That was really amazing.
I never went through anything remotely religious. It genuinely gives me the
chills to think of religion taking someone the way it did you. And yet why
should it? I have friends who are well meaning christians that I would
trust with my life... however the idea of those memes taking root inside my
mind like some nasty alien growth... [shudder]
I think this may be one of the reasons why so many atheists breathe such
fire at religion (myself among them).
Thanks for posting that Russell. The insight gained from one who has
"crossed over" from the other side strikes me as very valuable.
At 08:22 PM 11/07/2001 +1000, you wrote:
>I grew up in a middle-of-the-road, respectable working class household
>with mild Christian beliefs, but decided at a very early age - i.e. early
>primary school - that Christianity had about the same truth content as
>Greek or Norse mythology and would become moribund in exactly the same way
>over time. Hey, I *love* Greek and Norse mythology, but no one believes
>that stuff, not literally, not even the occasional neo-pagan that you run into.
>I did, however, have a "born again" experience when I was about 12 or 13
>and went on to spend the next seven or so years - basically my adolescence
>- struggling with my faith. In that time, I largely hung out in Christian
>semi-fundamentalist settings, including a goodly stint involved in
>Pentacostalism. Most of my friends were also baby Christians.
>The real killer of my faith was that I could not solve the problem of
>evil, despite my best endeavours - which I naturally expected to be
>superior to those of any previous philosophical or theological thinkers <g>.
>Together with a whole lot of other convergent factors, this led to my
>finally chucking it all in, intellectually and emotionally, when I was at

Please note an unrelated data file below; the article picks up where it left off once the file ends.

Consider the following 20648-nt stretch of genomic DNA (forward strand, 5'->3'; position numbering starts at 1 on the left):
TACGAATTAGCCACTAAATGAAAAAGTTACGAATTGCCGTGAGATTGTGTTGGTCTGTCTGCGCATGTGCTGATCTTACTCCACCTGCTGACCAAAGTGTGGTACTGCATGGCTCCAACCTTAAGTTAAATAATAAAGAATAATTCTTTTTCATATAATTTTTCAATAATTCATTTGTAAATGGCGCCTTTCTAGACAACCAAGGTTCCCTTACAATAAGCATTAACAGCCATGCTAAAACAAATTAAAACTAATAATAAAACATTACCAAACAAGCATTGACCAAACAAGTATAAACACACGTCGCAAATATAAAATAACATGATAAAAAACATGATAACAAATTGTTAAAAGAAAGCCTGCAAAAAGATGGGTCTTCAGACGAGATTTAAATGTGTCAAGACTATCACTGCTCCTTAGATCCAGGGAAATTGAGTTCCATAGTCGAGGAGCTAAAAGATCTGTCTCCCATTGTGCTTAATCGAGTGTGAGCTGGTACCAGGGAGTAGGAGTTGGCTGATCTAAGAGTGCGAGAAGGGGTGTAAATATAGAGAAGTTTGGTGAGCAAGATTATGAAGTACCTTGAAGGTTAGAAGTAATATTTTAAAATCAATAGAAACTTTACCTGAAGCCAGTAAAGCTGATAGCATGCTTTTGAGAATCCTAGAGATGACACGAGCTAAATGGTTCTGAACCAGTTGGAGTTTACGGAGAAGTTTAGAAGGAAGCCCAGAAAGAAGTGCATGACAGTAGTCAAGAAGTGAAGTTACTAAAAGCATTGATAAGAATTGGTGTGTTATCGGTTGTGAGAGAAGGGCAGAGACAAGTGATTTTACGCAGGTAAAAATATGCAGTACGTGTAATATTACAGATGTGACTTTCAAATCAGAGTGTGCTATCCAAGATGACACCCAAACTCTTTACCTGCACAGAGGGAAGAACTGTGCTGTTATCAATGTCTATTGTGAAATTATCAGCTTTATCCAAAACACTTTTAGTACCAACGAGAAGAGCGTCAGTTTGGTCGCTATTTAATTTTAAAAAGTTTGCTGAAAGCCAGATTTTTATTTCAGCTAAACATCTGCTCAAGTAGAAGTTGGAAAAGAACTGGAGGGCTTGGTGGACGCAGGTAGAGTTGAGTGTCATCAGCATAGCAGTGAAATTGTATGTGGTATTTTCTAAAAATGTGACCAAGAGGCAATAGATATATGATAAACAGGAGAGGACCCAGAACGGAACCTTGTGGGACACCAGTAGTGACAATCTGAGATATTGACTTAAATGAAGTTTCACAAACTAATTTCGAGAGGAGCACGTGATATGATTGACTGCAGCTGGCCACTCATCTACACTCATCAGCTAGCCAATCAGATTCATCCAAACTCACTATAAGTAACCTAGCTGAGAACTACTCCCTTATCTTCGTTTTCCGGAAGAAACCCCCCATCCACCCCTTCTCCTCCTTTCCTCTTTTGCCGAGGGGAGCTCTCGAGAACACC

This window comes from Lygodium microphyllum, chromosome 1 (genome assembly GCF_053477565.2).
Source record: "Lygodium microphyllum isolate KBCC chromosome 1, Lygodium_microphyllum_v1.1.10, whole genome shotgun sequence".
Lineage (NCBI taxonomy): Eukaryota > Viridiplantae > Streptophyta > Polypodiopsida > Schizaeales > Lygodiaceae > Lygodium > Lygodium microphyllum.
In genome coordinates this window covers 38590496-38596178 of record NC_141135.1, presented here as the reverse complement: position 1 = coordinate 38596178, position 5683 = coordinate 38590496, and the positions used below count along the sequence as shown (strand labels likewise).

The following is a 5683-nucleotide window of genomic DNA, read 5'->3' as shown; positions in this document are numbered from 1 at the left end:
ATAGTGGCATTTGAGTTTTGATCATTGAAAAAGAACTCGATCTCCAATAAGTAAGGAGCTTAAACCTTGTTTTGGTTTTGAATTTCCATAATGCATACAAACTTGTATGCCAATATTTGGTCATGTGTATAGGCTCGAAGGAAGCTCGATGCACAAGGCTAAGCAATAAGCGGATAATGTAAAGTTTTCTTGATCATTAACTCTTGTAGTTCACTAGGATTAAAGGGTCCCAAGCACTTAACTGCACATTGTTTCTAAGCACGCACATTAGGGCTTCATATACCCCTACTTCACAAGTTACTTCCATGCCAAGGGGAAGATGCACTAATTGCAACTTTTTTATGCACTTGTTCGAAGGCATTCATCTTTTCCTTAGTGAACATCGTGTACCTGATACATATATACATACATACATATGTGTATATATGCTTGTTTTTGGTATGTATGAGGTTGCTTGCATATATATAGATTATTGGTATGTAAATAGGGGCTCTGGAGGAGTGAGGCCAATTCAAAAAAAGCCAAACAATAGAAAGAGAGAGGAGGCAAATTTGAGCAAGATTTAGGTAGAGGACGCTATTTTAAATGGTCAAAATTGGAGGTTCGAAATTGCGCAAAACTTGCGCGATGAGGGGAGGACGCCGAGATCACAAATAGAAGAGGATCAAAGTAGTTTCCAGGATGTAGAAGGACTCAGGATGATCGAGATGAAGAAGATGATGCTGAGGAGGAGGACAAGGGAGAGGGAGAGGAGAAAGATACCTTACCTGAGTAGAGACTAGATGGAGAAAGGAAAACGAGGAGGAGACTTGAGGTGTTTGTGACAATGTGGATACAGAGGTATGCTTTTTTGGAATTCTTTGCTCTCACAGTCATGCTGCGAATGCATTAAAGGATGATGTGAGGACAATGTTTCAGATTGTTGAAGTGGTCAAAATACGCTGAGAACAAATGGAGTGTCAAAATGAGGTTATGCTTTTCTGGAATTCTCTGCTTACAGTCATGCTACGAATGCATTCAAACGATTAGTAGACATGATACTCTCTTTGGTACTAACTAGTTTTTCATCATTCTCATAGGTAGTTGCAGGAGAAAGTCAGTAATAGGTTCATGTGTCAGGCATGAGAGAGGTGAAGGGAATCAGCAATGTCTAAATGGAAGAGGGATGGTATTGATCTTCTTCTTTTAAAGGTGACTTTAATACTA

>university, just before my 20th birthday, and towards the end of a
>one-year stint as Deputy President of the Evangelical Union on my campus.
>It kinda cruelled any ambitions I had for the EU Presidency <g>.
>I've never lapsed back into any kind of religious faith. I actually find
>it liberating that there's no God or gods or externally imposed meanings
>and values out there.
>(a) despite some of the comments made on the list, I, as a religious
>believer *was* prepared to test my beliefs against rational criteria. I
>did not abandon those beliefs lightly but I did eventually abandon them,
>and essentially for philosophical reasons, however heart-rending I found
>the process of tearing myself away from born-again Christianity;
>(b) the people who were my friends or mentors during my adolescence were
>not bad or obviously deluded. Some of my friends have likewise gone over
>to the side of reason. Those who remain close friends of mine fit into
>this category. But the ones who retain a Christian faith still have my
>respect and affection. Some of them may be intellectual opponents, and not
>just over the issue of theism, but there are some good, intelligent and
>sincere people there. I don't expect everyone to share my relentless
>commitment to rational inquiry, much as I wish they would and believe that
>more of them would end up as transhumanists of some kind if they did.
>My only real enemies are those who argue (whether from a religious view or
>otherwise) for laws contraining the life of freedom and reason. Even then,
>I can handle a fair bit of opposition from kind-hearted, if misguided,
>people before I consider them enemies.
>writer philosopher lawyer transhumanist
>Active Member: Science Fiction and Fantasy Writers of America (SFWA)
>Member: Science Fiction Research Association (SFRA)
>Get Your Private, Free E-mail from MSN Hotmail at http://www.hotmail.com.
Q. What is the similarity between an elephant and a grape?
A. They are both purple... except for the elephant.
Virtual Reality Association http://www.vr.org.au
This archive was generated by hypermail 2b30 : Fri Oct 12 2001 - 14:39:43 MDT